Denton's Structuralist Challenge to Evolution

Denton’s Bio-Complexity paper is an improvement over most ID content. He at least delves into relevant biological topics which allows for some more constructive discussions.

I have skimmed through sections of the paper, and thought it would be a good idea to start a discussion thread if others are interested.

Here is the paper:


We have already had a discussion about this, though it tended to veer off into other directions, largely because Denton’s creationist defenders had little to say in defense of his actual claims.

If I may say so, I think my opening post in the discussion has Denton dead to rights, and there is not much more to say. But, of course, I would think that, right?

1 Like

This section of the paper piqued my interest:

I think Denton is misunderstanding some basic concepts. It is the physical characteristics, and ultimately the DNA sequence, of developmental genes that produces morphology through a diffusion feedback system. This is still very much a gene-centric system, contrary to Denton’s structuralist leanings.

1 Like

But! “(A) Turing-type reaction-diffusion model plays a critical role in generating the digits”! Wow! Don’t those words just scream “Science!” to you? They are so damned science-y!

1 Like

What struck me so strongly is that in all his many mentions of the 5-digit hand/foot, he never once mentions either the 7 or 8 digits in early fossils or the 6 digits that are rare mutations/developmental anomalies in extant species. Is he ignorant? Hiding? Neither is a good position.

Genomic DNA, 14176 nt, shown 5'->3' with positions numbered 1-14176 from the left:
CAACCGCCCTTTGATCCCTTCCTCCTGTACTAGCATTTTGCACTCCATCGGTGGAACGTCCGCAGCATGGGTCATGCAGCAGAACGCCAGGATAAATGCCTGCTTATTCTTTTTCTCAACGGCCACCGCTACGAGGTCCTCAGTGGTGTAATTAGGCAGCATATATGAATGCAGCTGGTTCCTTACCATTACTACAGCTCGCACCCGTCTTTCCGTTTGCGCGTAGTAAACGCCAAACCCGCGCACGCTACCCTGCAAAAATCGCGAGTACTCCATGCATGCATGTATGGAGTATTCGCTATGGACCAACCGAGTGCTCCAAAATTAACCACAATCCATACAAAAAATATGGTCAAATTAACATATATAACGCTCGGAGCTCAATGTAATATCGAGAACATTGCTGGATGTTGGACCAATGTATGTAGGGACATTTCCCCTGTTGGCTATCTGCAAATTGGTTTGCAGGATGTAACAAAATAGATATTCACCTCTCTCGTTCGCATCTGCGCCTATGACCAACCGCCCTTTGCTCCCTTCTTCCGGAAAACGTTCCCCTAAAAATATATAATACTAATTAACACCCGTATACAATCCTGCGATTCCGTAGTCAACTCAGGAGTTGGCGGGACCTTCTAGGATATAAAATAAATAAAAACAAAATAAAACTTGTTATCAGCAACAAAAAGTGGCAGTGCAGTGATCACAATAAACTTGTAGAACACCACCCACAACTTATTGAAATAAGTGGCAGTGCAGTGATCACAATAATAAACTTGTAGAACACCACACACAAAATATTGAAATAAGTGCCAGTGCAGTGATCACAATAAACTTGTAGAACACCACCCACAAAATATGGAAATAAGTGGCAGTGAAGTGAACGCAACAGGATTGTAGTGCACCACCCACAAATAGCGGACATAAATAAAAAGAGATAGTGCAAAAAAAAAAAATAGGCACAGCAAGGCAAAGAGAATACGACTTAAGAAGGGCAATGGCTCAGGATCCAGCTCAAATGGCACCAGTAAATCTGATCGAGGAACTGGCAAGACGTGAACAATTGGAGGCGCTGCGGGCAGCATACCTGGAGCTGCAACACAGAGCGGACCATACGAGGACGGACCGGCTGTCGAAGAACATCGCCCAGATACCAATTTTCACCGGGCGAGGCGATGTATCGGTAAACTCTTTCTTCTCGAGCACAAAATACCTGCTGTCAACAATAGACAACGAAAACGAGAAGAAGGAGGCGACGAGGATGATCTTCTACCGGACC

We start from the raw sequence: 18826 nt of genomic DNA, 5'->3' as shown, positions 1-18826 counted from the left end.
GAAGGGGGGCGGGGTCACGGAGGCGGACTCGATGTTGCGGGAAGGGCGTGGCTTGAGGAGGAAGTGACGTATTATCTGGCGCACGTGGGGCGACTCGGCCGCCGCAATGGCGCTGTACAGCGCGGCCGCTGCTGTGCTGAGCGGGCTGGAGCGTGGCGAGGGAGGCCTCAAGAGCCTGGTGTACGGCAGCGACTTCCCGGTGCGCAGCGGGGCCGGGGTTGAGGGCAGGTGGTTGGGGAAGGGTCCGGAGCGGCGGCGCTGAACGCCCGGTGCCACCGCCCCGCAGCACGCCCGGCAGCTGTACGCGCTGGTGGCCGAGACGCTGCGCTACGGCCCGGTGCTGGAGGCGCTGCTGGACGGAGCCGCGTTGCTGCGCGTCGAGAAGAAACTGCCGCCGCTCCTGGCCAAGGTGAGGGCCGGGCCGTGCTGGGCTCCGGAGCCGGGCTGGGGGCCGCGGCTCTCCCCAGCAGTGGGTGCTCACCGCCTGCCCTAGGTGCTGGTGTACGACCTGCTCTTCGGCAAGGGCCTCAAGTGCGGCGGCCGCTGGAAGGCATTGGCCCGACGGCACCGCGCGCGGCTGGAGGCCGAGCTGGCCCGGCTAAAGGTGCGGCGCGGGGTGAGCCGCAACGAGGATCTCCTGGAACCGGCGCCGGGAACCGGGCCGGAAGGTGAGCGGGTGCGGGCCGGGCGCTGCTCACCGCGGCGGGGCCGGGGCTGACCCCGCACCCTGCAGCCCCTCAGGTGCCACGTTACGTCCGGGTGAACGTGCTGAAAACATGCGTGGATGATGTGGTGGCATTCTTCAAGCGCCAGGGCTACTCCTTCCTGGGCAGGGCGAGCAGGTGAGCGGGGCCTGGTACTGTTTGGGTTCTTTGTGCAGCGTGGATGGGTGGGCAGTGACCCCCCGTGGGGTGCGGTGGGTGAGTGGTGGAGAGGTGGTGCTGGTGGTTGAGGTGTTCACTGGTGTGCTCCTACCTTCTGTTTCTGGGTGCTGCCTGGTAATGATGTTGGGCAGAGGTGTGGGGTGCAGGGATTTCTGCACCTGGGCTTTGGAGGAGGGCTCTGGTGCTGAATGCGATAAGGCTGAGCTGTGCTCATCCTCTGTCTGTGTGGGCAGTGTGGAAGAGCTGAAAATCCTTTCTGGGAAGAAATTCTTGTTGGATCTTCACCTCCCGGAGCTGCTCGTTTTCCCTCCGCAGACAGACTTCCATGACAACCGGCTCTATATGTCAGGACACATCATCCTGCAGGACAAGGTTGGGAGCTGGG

Just to avoid damaging my brain by reading Denton’s paper today, are you saying that Denton doesn’t understand that we understand that the gene regulation starts downstream of the positional information?

Or the single digit in the case of the horse, quite an evolutionary icon.


He deals with that, sort of. He says the rule is no more than 5, not no less than 5. Not that he justifies that claim.

1 Like

7 is greater than 5. I guess he forgot that.

1 Like

So is 6. Plenty of people have polydactyly.

1 Like

As I said in another thread, to my embarrassment I only recently learned that having five fingers is a recessive condition. I wonder if that works in Denton’s idea.

I’m not clear how structuralism is a challenge to evolution. What am I missing?

From what little of Denton’s I’ve read(which, full disclosure, is one paper on early protein evolution) is saying some apparent adaptations aren’t really adaptive(that this is not why they emerged in the first place, as in gradually under selection), rather they’re sort of built into the fundamental physical constants and laws of nature.

So he’s not really challenging the fact that evolution occurs, nor common descent, nor even that the evolutionary process is blind to the future, rather he’s opposing/challenging some kind if view of evolution which (I think this is how he sees it) says that certain structures owe to a combination of chance historical contingencies, and gradualism+natural selection.

Going from memory here he says in one paper of his I’ve read on early biochemical evolution near the origin of life, that he thinks certain protein structures with certain functions were sort of “built into” the fundamental properties of amino acid polymers and the chemistry that gives rise to them.